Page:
Stock Watch: Pitchers unable to bear Bryant

Cubs prospect tormenting Southern League with patience, power

Kris Bryant has 31 homers in his first 99 Minor League games. (Ken Inness/

By Jake Seiner / | June 11, 2014 11:00 AM ET

Once a week this season, we're going to break down the prospects who have moved the needle on their prospect stock, mostly highlighting players on the rise, but also pointing out a few who are struggling against expectations. Note: All stats are through games played on Monday.

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Cubs 3B Kris Bryant, Double-A Tennessee

It's been almost two weeks since the Cubs publicly announced they had no intentions of bumping Bryant up to Triple-A Iowa or the Majors in the near future. The announcement was bad news for Southern League pitchers, and it's only gotten worse since, as Bryant has taken his offensive production up still another notch.

Over his last 10 games, Bryant is hitting .405 (15-for-37) with five homers, four doubles and a 1.419 OPS. The long-ball barrage has bumped him into the Minor League home run chase, and he temporary sat tied atop that leaderboard with fellow Double-A third baseman Joey Gallo -- both mashed their 22nd homers on Monday night. You can read about Gallo's walk-off blast here, and see Bryant's big fly below. Gallo hit No. 23 on Tuesday night in Frisco.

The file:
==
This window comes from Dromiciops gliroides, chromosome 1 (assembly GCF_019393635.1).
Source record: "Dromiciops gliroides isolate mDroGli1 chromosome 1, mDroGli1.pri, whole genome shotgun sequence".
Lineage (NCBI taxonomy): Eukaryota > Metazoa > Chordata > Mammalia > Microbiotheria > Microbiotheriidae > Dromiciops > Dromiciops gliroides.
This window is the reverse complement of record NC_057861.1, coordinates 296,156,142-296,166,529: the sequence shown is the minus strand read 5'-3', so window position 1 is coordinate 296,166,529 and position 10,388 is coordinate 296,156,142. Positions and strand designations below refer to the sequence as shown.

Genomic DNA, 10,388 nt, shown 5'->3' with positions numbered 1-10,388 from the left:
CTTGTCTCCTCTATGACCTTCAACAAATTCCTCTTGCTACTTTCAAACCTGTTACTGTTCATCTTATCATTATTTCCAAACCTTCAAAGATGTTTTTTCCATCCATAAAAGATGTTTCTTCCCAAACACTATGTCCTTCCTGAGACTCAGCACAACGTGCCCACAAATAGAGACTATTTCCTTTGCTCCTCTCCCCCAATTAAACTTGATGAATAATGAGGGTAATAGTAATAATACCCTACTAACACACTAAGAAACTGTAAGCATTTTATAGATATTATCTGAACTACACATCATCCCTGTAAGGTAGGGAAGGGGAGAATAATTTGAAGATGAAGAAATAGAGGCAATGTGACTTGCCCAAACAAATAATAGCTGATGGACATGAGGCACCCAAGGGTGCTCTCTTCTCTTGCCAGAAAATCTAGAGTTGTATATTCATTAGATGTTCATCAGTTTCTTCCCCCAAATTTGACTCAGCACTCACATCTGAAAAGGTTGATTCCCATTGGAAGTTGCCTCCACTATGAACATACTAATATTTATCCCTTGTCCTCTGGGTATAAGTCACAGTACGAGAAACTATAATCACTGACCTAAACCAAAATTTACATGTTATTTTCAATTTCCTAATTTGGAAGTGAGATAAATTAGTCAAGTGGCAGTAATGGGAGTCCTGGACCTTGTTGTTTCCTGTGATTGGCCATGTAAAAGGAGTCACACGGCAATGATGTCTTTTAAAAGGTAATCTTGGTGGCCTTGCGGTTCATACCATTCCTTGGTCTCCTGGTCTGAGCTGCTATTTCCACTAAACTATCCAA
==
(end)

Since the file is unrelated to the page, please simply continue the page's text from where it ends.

Bryant's been the best hitter in the Minor Leagues this year, slashing .357/.460/1.182 in 63 games. I recently viewed a four-game sample of Bryant's at-bats on MiLB.TV ranging from June 4-7. In that span, Bryant went 5-for-14 with three walks, three strikeouts, a home run and two doubles.

During the sample, Bryant's pitch selection was uncanny. Of the 37 times he swung, only once did he swing at a pitch that wasn't squarely in the zone -- he may have chased a down-and-away slider from a right-hander, although even that pitch was somewhat borderline.

Bryant made contact on 32 of those swings, and oddly enough, most of those whiffs came on fastballs in the zone. If there was one hole to Bryant's approach in the sample -- and again, he hit .405 and some of his outs came on loud contact, so we're not talking about something gaping -- it was he had a tendency to be late on fastballs. All three of Bryant's strikeouts came on heaters including two swings and misses on pitches over the plate. Mostly, though, Bryant was still able to connect even when he was late, fouling pitches off down the first-base line. 

Of course, Bryant did plenty of damage against fastballs, too, like this home run he ripped Saturday (and as a special bonus, you get to watch some kid flip out after he whiffs trying to catch the long ball).

Several of the home runs Bryant has hit look similar to that. You can especially see in homer No. 22 embedded above how efficiently Bryant can clear his hips on pitches down and in and torque the bat to the ball, then lift it out somewhere between left and left-center.

His power isn't limited to left, though. I think the most impressive piece of hitting in the sample I saw was a double from Friday's game. In the at-bat, left-hander Chipper Smith challenged Bryant with consecutive inside fastballs. Bryant fouled the first down the first-base line then took the second for a ball. On the 1-1 offering, Smith tried to come inside with another fastball but missed down and away. The pitch was still in a decent spot, but Bryant jumped all over it, bashing a wall ball into the right-center gap.